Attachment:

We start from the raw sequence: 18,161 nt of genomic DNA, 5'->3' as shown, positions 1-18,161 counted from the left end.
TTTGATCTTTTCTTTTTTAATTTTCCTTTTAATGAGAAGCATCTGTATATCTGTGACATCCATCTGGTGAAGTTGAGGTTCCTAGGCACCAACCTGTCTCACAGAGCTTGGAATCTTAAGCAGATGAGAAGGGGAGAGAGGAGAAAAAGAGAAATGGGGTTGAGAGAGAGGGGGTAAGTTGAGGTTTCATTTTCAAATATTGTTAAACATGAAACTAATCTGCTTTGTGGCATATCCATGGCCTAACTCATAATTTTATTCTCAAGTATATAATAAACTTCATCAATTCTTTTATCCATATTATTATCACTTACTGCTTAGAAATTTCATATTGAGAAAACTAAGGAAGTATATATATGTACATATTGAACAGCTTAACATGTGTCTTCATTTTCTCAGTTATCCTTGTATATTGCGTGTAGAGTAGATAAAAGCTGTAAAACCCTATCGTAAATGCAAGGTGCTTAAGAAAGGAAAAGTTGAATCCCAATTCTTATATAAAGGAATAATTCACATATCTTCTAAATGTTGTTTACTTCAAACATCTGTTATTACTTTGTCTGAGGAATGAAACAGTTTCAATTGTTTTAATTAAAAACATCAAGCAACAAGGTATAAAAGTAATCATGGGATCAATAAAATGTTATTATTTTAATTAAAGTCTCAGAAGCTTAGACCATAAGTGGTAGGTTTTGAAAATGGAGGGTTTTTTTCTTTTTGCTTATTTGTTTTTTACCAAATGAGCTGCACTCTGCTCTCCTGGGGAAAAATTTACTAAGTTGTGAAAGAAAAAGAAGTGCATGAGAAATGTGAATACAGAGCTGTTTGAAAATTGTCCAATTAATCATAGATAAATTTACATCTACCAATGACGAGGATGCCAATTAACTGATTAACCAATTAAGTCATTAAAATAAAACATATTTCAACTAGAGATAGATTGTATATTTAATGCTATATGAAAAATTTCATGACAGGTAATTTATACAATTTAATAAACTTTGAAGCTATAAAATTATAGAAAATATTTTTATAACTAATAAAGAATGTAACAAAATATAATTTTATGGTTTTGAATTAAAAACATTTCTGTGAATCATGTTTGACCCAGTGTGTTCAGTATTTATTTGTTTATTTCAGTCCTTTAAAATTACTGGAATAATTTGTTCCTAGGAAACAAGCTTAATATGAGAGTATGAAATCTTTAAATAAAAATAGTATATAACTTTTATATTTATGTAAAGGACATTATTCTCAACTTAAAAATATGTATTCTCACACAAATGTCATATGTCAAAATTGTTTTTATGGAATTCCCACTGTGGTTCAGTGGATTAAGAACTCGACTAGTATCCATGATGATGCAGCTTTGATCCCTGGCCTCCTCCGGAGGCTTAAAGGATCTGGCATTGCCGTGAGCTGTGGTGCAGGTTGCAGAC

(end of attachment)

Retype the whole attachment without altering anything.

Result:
We start from the raw sequence: 18,161 nt of genomic DNA, 5'->3' as shown, positions 1-18,161 counted from the left end.
TTTGATCTTTTCTTTTTTAATTTTCCTTTTAATGAGAAGCATCTGTATATCTGTGACATCCATCTGGTGAAGTTGAGGTTCCTAGGCACCAACCTGTCTCACAGAGCTTGGAATCTTAAGCAGATGAGAAGGGGAGAGAGGAGAAAAAGAGAAATGGGGTTGAGAGAGAGGGGGTAAGTTGAGGTTTCATTTTCAAATATTGTTAAACATGAAACTAATCTGCTTTGTGGCATATCCATGGCCTAACTCATAATTTTATTCTCAAGTATATAATAAACTTCATCAATTCTTTTATCCATATTATTATCACTTACTGCTTAGAAATTTCATATTGAGAAAACTAAGGAAGTATATATATGTACATATTGAACAGCTTAACATGTGTCTTCATTTTCTCAGTTATCCTTGTATATTGCGTGTAGAGTAGATAAAAGCTGTAAAACCCTATCGTAAATGCAAGGTGCTTAAGAAAGGAAAAGTTGAATCCCAATTCTTATATAAAGGAATAATTCACATATCTTCTAAATGTTGTTTACTTCAAACATCTGTTATTACTTTGTCTGAGGAATGAAACAGTTTCAATTGTTTTAATTAAAAACATCAAGCAACAAGGTATAAAAGTAATCATGGGATCAATAAAATGTTATTATTTTAATTAAAGTCTCAGAAGCTTAGACCATAAGTGGTAGGTTTTGAAAATGGAGGGTTTTTTTCTTTTTGCTTATTTGTTTTTTACCAAATGAGCTGCACTCTGCTCTCCTGGGGAAAAATTTACTAAGTTGTGAAAGAAAAAGAAGTGCATGAGAAATGTGAATACAGAGCTGTTTGAAAATTGTCCAATTAATCATAGATAAATTTACATCTACCAATGACGAGGATGCCAATTAACTGATTAACCAATTAAGTCATTAAAATAAAACATATTTCAACTAGAGATAGATTGTATATTTAATGCTATATGAAAAATTTCATGACAGGTAATTTATACAATTTAATAAACTTTGAAGCTATAAAATTATAGAAAATATTTTTATAACTAATAAAGAATGTAACAAAATATAATTTTATGGTTTTGAATTAAAAACATTTCTGTGAATCATGTTTGACCCAGTGTGTTCAGTATTTATTTGTTTATTTCAGTCCTTTAAAATTACTGGAATAATTTGTTCCTAGGAAACAAGCTTAATATGAGAGTATGAAATCTTTAAATAAAAATAGTATATAACTTTTATATTTATGTAAAGGACATTATTCTCAACTTAAAAATATGTATTCTCACACAAATGTCATATGTCAAAATTGTTTTTATGGAATTCCCACTGTGGTTCAGTGGATTAAGAACTCGACTAGTATCCATGATGATGCAGCTTTGATCCCTGGCCTCCTCCGGAGGCTTAAAGGATCTGGCATTGCCGTGAGCTGTGGTGCAGGTTGCAGAC